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Gender and Job Performance: Evidence from Wall Street

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  • T. Clifton Green
  • Narasimhan Jegadeesh
  • Yue Tang

Abstract

We study the relation between gender and job performance among brokerage firm equity analysts. Women's representation in analyst positions drops from 16% in 1995 to 13% in 2005. We find women cover roughly 9 stocks on average compared to 10 for men. Women's earnings estimates tend to be less accurate. After controlling for forecast characteristics, the difference in accuracy is roughly equivalent to four years of experience. Despite reduced coverage and lower forecast accuracy, we find women are significantly more likely to be designated as All-Stars, which suggests they outperform at other aspects of the job such as client service.

Suggested Citation

  • T. Clifton Green & Narasimhan Jegadeesh & Yue Tang, 2007. "Gender and Job Performance: Evidence from Wall Street," NBER Working Papers 12897, National Bureau of Economic Research, Inc.
  • Handle: RePEc:nbr:nberwo:12897
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    Cited by:

    1. Evans Sokro & Noble Osei-Bonsu & Ruby Melody Agbola & Ebenezer Ankrah, 2011. "The Impact of Career Choice on Job Satisfaction among Employees in Ghana," Indian Journal of Commerce and Management Studies, Educational Research Multimedia & Publications,India, vol. 2(6), pages 83-88, September.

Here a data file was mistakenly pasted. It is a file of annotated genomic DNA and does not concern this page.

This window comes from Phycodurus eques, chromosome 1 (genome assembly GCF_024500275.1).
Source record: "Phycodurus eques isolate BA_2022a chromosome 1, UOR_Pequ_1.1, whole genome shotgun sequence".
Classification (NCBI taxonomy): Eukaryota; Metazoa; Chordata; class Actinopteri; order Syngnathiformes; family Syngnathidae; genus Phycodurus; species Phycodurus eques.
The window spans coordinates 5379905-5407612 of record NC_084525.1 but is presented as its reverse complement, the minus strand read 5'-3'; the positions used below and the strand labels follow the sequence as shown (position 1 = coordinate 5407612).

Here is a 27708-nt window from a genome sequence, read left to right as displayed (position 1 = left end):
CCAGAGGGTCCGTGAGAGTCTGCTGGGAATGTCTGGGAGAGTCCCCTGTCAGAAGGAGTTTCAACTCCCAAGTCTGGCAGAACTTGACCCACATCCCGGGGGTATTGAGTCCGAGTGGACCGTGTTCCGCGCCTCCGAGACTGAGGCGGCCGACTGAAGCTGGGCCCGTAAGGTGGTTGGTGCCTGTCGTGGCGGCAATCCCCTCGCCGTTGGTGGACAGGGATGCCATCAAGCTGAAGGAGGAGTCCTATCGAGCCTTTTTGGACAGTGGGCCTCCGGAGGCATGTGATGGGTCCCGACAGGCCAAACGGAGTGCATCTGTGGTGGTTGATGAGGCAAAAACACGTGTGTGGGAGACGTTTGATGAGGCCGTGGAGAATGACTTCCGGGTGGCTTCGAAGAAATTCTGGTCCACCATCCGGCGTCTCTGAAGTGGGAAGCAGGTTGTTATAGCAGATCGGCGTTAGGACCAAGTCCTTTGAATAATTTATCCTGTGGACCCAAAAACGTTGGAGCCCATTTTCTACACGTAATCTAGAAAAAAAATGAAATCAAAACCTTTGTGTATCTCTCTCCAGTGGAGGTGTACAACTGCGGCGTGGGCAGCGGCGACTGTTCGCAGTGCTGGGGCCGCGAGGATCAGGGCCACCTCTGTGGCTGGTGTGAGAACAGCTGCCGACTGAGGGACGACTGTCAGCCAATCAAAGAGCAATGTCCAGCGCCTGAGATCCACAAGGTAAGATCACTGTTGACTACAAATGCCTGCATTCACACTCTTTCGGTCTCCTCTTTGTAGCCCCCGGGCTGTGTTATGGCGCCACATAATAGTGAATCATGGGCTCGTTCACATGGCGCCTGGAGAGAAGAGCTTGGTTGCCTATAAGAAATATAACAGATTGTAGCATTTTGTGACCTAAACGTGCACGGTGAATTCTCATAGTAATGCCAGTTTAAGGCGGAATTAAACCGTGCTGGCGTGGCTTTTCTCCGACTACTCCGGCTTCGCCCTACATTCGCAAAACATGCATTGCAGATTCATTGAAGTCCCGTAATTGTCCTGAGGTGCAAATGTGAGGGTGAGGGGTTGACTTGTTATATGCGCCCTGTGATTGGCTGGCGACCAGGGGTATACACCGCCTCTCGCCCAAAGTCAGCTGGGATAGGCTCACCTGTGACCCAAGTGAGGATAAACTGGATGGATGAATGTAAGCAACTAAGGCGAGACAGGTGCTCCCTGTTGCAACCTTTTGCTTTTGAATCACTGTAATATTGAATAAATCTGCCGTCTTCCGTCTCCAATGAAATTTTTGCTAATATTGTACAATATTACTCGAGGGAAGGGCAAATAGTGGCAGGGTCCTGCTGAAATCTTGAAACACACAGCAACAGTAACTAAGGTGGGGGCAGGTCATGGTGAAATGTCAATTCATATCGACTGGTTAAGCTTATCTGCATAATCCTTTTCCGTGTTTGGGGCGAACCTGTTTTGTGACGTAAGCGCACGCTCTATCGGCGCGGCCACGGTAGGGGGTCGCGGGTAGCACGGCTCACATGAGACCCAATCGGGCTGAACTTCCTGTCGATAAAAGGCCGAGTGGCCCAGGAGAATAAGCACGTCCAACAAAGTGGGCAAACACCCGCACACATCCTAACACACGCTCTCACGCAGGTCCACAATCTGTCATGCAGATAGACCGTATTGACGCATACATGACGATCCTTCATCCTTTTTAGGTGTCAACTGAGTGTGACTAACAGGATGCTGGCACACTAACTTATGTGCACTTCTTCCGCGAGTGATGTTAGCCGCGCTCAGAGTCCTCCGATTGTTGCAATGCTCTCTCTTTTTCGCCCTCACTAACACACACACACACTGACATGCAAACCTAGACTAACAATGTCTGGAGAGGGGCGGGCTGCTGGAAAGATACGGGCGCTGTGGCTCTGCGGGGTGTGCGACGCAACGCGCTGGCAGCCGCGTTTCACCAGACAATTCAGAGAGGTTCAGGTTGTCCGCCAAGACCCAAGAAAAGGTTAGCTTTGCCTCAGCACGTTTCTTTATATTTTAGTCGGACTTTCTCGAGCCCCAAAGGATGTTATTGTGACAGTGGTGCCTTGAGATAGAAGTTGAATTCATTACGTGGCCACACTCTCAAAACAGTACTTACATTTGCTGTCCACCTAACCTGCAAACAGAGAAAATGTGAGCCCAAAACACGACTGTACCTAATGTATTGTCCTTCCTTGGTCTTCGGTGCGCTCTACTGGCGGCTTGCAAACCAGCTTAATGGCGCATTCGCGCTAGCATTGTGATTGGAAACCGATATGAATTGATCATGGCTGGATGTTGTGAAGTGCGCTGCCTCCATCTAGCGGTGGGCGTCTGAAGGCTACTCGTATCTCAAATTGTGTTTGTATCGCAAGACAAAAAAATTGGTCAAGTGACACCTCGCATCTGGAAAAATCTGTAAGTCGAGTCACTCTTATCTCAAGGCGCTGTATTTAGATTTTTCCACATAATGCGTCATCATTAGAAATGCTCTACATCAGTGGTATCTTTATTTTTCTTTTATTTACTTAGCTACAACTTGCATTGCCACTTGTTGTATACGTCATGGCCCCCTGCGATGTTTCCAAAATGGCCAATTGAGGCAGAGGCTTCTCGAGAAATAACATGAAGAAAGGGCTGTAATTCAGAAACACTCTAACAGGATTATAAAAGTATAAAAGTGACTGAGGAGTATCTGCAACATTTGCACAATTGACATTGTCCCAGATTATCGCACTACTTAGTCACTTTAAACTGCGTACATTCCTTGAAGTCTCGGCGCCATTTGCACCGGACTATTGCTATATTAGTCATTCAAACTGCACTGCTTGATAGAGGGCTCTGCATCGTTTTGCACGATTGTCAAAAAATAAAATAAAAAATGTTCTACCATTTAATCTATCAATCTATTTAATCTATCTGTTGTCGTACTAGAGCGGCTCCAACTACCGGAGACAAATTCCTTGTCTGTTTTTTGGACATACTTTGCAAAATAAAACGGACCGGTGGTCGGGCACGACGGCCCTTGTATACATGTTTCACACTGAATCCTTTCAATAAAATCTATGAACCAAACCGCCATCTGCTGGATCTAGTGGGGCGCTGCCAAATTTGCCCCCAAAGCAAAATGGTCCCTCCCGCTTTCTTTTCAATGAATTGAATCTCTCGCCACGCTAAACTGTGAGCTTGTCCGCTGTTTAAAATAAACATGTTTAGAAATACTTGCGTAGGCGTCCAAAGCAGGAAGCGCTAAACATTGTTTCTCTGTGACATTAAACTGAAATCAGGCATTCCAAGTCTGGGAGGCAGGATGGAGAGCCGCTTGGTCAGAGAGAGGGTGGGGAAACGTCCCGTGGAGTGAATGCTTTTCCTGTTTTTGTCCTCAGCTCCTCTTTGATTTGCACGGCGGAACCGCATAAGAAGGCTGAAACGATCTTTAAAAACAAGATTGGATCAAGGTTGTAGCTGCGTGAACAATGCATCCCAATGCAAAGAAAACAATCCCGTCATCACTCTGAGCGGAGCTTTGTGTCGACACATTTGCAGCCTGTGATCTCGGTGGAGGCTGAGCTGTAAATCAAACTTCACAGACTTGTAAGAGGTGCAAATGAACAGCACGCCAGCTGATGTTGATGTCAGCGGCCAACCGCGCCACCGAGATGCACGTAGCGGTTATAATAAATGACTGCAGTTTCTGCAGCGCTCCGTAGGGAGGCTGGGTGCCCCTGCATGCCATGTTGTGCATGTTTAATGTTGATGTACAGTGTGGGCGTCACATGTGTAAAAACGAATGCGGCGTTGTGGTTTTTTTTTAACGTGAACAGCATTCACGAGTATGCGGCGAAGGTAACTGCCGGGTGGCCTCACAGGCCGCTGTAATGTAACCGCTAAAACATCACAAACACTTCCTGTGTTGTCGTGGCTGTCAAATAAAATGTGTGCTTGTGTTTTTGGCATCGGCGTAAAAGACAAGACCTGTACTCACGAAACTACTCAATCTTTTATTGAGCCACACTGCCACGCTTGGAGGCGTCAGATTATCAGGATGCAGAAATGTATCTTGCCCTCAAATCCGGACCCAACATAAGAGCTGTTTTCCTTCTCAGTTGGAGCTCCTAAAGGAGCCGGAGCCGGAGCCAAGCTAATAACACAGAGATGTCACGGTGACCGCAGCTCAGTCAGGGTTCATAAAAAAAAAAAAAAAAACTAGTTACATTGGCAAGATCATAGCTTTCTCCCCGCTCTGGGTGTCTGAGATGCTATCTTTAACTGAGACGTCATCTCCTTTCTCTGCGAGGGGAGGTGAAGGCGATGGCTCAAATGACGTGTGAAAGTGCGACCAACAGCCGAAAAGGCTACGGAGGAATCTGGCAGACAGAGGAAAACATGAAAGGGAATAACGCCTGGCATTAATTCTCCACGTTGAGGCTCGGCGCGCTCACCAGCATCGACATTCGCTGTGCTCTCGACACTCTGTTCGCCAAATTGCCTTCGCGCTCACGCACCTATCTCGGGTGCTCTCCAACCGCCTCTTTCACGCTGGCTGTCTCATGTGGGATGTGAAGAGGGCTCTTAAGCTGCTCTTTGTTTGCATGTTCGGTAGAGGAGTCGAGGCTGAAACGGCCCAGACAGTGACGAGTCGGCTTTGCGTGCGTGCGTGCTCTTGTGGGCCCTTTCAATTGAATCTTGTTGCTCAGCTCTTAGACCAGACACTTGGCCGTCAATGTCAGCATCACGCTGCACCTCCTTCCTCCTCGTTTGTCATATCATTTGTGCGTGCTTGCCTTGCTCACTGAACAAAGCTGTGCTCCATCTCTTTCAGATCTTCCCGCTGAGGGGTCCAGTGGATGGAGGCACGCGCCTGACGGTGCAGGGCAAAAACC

2. Thorsten Beck & Patrick Behr & Andre Guettler, 2013. "Gender and Banking: Are Women Better Loan Officers?," Review of Finance, European Finance Association, vol. 17(4), pages 1279-1321.
    3. Paul A. Grout & In-Uck Park & Silvia Sonderegger, 2007. "An Economic Theory of the Glass Ceiling," The Centre for Market and Public Organisation 07/183, The Centre for Market and Public Organisation, University of Bristol, UK.
    4. Bosquet, K. & de Goeij, P. C. & Smedts, K., 2009. "Coexistence and Dynamics of Overconfidence and Strategic Incentives," Other publications TiSEM 53ae604c-8815-418c-8101-6, Tilburg University, School of Economics and Management.
    5. Bosquet, K. & de Goeij, P. C. & Smedts, K., 2009. "Coexistence and Dynamics of Overconfidence and Strategic Incentives," Discussion Paper 2009-81, Tilburg University, Center for Economic Research.
    6. repec:hal:journl:dumas-00934606 is not listed on IDEAS
    7. Daniela Beckmann & Lukas Menkhoff, 2008. "Will Women Be Women? Analyzing the Gender Difference among Financial Experts," Kyklos, Wiley Blackwell, vol. 61(3), pages 364-384, August.

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    More about this item

    JEL classification:

    • G14 - Financial Economics - - General Financial Markets - - - Information and Market Efficiency; Event Studies; Insider Trading
    • G29 - Financial Economics - - Financial Institutions and Services - - - Other
    • J44 - Labor and Demographic Economics - - Particular Labor Markets - - - Professional Labor Markets and Occupations
    • J7 - Labor and Demographic Economics - - Labor Discrimination

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